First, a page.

whack the different possibilities are concerning the finer details
of this system...there is a full 20 degree spread between the high
and low members of the GFS ensemble for the high temperature at
McComb on Tuesday...the low member carrying a temperature of 50
degrees and the high member 70 degrees. The Euro ensemble has a
comparatively respectable spread of only 16 degrees for the same
time frame and location. Needless to say...there is potential for
the temperature forecast on Tuesday to be very wrong. In an
attempt to avoid the windshield wiper generally
carrying temperatures that are a few degrees higher than a blend
of the ensemble means as a nod to the higher operational numbers.
Hopefully this will allow for smaller forecast adjustments moving
forward as the timing and strength becomes more clear.

Have also gone ahead and added thunder into the forecast for
Tuesday as the front comes through. There should be some decent
onshore flow ahead of the front...bringing warmer and more humid
air into the area from the Gulf of Mexico. Looks like dewpoints
could be approaching 60 degrees...which is well above normal for
this time of the time the front gets here. Model
forecast soundings indicate anywhere from 400 to 1000 j/kg of
cape across land areas with decent lift along the front. This
should be enough to support scattered thunderstorms along/ahead of
the front.

This front will clear the area with cool and dry high pressure
building in behind it. Still looks like we should see mostly
clear skies with temperatures near or below normal for Christmas
evening and Christmas day.

main forecast problem and lack of confidence is regarding the
timing of the lower LIFR category ceilings and IFR visibilities that will
mainly be associated with the more persistent and heavier rain showers and
isolated thunderstorms and rain. Have tried to time this in the short term with
observations...radar trends...and WRF/hrrr models. Overall...
conditions will trend towards IFR and LIFR through early Saturday
morning with slow improvement expected later Saturday morning as
the rain should mostly end from west to east.

low pressure off the Texas coast will move east and weaken to an
open wave as it moves south of the central Gulf Coast late tonight
and Saturday morning. Stronger winds near to above 20 knots over the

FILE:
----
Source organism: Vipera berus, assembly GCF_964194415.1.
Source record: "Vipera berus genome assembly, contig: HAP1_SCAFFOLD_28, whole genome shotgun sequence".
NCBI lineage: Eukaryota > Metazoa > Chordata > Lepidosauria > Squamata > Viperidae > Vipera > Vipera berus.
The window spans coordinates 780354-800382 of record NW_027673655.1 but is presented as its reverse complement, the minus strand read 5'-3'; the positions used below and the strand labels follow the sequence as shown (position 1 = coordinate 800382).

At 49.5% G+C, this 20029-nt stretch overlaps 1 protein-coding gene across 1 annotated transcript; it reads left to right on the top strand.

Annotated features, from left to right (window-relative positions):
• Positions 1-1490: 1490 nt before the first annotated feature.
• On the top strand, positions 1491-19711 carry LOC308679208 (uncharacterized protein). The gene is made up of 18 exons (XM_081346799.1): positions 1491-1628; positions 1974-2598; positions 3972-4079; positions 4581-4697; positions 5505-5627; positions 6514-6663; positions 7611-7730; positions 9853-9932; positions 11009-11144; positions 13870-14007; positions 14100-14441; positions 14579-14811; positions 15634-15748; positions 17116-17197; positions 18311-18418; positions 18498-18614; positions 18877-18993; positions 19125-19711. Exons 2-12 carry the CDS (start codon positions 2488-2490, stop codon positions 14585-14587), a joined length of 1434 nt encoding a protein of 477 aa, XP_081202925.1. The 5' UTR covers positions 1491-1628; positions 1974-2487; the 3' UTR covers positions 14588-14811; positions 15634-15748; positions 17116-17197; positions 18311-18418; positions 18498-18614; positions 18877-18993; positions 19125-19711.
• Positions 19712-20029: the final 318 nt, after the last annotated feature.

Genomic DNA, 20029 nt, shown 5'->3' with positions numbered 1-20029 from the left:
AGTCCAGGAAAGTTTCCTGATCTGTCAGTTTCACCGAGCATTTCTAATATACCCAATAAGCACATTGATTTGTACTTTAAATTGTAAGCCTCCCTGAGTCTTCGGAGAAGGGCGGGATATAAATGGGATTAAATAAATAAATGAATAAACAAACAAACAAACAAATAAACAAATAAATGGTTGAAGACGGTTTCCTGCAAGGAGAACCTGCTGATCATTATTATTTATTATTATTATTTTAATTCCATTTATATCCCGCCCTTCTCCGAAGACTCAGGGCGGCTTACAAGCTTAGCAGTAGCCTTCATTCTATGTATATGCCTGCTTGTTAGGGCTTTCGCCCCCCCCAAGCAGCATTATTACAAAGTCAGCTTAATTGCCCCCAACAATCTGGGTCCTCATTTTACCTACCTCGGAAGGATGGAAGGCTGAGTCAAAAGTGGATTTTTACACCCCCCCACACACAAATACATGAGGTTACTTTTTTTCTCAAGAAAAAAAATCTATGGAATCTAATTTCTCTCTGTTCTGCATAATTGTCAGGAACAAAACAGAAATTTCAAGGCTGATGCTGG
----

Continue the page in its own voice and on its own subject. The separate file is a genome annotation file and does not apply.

east/southeast coastal waters are expected to diminish to near 15
knots during the evening. Will carry a /small craft exercise
caution/ headline in the offshore eastern coastal waters through 9
PM. Winds and seas will ease in most location late tonight into
Saturday morning...then high pressure and cooler air will build in
from the north on Saturday resulting in northeast winds rising back
to around 15 knots in the afternoon and evening. High pressure will
shift east and the pressure gradient will weaken on Sunday into this will be a period of lighter winds and smaller
waves. A strong upper level trough and associated cold front are
expected to move through the coastal waters Tuesday. This will bring
a period of strong Small Craft Advisory conditions by Tuesday
afternoon into Wednesday...and gusts to gale force may occur.

Decision support...
Activities...slurry support
city of New Orleans dss support

Decision support services (dss) code legend
green = no weather impacts that require action
blue = long fused watch/warning/advisory in effect or high
visibility event
yellow = heightened impacts with short fused
watch/warning/advisory issuances; radar support
Orange = high impacts - slight to moderate risk severe; nearby
tropical events; hazmat or other large episodes
red = full engagement for moderate to high risk severe
and/or direct tropical threats; events of National


Preliminary point temps/pops...
mcb 43 57 42 60 / 90 20 10 10
btr 44 58 45 61 / 80 20 10 20
asd 45 58 45 61 / 80 40 10 20
msy 50 57 51 61 / 70 30 10 30
gpt 46 57 47 61 / 70 40 10 30
pql 42 59 48 62 / 70 50 10 30


Lix watches/warnings/advisories...